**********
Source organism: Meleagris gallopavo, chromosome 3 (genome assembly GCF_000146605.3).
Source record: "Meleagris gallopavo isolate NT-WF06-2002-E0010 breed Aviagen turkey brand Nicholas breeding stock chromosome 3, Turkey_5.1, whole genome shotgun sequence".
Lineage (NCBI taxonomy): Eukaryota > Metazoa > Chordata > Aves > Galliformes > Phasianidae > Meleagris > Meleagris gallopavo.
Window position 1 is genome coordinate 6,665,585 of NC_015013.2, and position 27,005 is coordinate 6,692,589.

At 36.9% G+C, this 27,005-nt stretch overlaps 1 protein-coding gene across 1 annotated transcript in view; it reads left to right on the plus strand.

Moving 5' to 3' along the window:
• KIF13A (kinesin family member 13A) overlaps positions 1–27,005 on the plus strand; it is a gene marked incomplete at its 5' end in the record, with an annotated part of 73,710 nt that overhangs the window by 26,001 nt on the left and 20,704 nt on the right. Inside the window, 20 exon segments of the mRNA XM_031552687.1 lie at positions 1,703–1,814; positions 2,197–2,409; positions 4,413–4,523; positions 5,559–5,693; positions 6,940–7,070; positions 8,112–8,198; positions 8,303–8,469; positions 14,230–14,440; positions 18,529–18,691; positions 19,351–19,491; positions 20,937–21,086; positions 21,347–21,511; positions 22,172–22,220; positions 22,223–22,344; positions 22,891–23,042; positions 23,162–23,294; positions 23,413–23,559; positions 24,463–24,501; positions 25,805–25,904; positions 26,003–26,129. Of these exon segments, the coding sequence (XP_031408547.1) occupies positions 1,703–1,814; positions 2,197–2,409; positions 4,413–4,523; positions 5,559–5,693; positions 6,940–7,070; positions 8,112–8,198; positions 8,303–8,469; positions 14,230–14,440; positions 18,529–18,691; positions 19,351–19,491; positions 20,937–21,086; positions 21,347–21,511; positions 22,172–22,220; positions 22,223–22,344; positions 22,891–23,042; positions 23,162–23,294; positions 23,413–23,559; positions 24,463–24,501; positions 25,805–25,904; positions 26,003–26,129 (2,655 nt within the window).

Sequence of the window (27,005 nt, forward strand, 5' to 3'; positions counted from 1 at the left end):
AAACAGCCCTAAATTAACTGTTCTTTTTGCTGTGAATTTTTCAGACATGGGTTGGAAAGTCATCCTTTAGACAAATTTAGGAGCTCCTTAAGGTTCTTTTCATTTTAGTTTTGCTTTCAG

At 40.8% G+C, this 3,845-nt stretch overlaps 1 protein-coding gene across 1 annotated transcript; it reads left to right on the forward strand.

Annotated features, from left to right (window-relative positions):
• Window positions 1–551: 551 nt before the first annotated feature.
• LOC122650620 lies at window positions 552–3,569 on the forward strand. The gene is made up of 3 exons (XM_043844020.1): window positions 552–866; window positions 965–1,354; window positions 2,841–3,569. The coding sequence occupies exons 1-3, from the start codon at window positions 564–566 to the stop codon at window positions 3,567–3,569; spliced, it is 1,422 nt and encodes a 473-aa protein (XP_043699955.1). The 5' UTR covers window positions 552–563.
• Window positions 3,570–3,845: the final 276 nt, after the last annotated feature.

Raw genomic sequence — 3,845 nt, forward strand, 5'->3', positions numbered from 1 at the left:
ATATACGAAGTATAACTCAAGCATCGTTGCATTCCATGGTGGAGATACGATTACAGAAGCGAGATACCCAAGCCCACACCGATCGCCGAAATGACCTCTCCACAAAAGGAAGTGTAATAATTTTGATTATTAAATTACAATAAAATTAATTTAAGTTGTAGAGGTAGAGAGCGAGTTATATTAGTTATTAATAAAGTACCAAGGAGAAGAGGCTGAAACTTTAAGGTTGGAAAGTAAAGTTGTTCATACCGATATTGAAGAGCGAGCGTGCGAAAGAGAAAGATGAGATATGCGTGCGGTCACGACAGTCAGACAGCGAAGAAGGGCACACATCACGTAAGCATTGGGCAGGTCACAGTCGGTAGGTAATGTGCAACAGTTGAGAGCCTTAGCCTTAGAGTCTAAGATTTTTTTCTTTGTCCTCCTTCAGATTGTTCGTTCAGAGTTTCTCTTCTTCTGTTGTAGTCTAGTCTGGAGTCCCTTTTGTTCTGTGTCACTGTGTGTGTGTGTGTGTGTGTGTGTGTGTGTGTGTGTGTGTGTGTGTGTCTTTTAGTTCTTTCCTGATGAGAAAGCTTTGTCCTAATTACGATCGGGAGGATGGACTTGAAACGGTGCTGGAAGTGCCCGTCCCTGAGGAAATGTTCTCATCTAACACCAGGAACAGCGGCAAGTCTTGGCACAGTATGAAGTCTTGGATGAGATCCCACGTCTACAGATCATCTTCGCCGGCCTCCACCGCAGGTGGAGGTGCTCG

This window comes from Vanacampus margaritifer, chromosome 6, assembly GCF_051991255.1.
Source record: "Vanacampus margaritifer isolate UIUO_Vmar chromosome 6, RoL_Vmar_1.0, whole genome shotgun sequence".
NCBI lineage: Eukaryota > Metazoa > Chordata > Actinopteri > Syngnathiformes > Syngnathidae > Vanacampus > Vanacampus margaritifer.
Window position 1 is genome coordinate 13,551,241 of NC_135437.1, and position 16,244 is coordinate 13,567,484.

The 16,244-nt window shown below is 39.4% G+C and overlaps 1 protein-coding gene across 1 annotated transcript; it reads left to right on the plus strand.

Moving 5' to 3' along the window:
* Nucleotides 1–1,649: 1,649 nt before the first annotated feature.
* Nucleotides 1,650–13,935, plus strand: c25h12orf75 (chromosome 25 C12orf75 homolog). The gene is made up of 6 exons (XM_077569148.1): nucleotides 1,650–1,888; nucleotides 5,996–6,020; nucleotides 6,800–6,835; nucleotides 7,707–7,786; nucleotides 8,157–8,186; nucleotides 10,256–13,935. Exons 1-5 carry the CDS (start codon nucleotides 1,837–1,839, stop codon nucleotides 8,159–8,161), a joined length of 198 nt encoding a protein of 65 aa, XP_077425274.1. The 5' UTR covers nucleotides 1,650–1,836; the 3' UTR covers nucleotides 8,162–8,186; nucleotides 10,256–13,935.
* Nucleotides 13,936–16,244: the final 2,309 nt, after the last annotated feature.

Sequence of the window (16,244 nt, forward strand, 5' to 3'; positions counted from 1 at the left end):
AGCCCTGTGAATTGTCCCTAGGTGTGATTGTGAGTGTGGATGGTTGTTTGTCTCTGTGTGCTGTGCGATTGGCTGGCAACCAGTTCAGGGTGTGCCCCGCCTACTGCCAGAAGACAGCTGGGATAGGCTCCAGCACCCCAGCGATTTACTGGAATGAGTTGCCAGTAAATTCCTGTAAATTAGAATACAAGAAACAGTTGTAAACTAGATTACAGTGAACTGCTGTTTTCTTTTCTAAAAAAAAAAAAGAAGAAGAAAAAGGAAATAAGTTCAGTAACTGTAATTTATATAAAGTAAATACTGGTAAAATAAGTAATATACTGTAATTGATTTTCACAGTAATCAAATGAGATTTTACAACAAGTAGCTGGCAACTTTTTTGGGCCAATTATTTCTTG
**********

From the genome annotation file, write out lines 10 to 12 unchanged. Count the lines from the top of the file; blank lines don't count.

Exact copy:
At 40.8% G+C, this 3,845-nt stretch overlaps 1 protein-coding gene across 1 annotated transcript; it reads left to right on the forward strand.

Annotated features, from left to right (window-relative positions):
• Window positions 1–551: 551 nt before the first annotated feature.